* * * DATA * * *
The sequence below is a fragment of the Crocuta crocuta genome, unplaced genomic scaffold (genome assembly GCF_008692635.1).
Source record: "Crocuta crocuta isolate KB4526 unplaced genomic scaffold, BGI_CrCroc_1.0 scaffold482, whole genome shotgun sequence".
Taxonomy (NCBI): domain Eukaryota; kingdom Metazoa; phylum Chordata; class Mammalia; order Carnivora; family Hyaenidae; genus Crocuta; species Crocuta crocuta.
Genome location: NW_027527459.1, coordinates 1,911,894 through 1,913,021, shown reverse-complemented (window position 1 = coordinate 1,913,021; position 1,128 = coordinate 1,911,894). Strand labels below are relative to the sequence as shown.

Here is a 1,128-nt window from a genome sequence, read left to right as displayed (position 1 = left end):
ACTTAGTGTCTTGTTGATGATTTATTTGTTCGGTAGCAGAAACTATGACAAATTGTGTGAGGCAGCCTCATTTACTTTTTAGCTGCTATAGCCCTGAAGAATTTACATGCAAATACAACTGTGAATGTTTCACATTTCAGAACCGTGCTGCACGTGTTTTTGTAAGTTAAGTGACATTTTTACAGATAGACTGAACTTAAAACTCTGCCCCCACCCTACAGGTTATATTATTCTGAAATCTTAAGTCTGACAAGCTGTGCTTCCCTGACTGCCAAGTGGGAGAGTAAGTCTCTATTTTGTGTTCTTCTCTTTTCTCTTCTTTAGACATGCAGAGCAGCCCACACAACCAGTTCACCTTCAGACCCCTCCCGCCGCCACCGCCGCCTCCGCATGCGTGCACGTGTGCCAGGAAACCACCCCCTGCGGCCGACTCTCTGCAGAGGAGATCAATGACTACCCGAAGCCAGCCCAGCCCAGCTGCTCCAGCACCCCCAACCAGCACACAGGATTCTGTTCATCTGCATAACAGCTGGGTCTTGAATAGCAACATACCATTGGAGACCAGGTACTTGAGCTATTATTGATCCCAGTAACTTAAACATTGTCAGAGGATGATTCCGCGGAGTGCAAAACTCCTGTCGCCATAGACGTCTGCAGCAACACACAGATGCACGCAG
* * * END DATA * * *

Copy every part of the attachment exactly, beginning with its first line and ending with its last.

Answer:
The sequence below is a fragment of the Crocuta crocuta genome, unplaced genomic scaffold (genome assembly GCF_008692635.1).
Source record: "Crocuta crocuta isolate KB4526 unplaced genomic scaffold, BGI_CrCroc_1.0 scaffold482, whole genome shotgun sequence".
Taxonomy (NCBI): domain Eukaryota; kingdom Metazoa; phylum Chordata; class Mammalia; order Carnivora; family Hyaenidae; genus Crocuta; species Crocuta crocuta.
Genome location: NW_027527459.1, coordinates 1,911,894 through 1,913,021, shown reverse-complemented (window position 1 = coordinate 1,913,021; position 1,128 = coordinate 1,911,894). Strand labels below are relative to the sequence as shown.

Here is a 1,128-nt window from a genome sequence, read left to right as displayed (position 1 = left end):
ACTTAGTGTCTTGTTGATGATTTATTTGTTCGGTAGCAGAAACTATGACAAATTGTGTGAGGCAGCCTCATTTACTTTTTAGCTGCTATAGCCCTGAAGAATTTACATGCAAATACAACTGTGAATGTTTCACATTTCAGAACCGTGCTGCACGTGTTTTTGTAAGTTAAGTGACATTTTTACAGATAGACTGAACTTAAAACTCTGCCCCCACCCTACAGGTTATATTATTCTGAAATCTTAAGTCTGACAAGCTGTGCTTCCCTGACTGCCAAGTGGGAGAGTAAGTCTCTATTTTGTGTTCTTCTCTTTTCTCTTCTTTAGACATGCAGAGCAGCCCACACAACCAGTTCACCTTCAGACCCCTCCCGCCGCCACCGCCGCCTCCGCATGCGTGCACGTGTGCCAGGAAACCACCCCCTGCGGCCGACTCTCTGCAGAGGAGATCAATGACTACCCGAAGCCAGCCCAGCCCAGCTGCTCCAGCACCCCCAACCAGCACACAGGATTCTGTTCATCTGCATAACAGCTGGGTCTTGAATAGCAACATACCATTGGAGACCAGGTACTTGAGCTATTATTGATCCCAGTAACTTAAACATTGTCAGAGGATGATTCCGCGGAGTGCAAAACTCCTGTCGCCATAGACGTCTGCAGCAACACACAGATGCACGCAG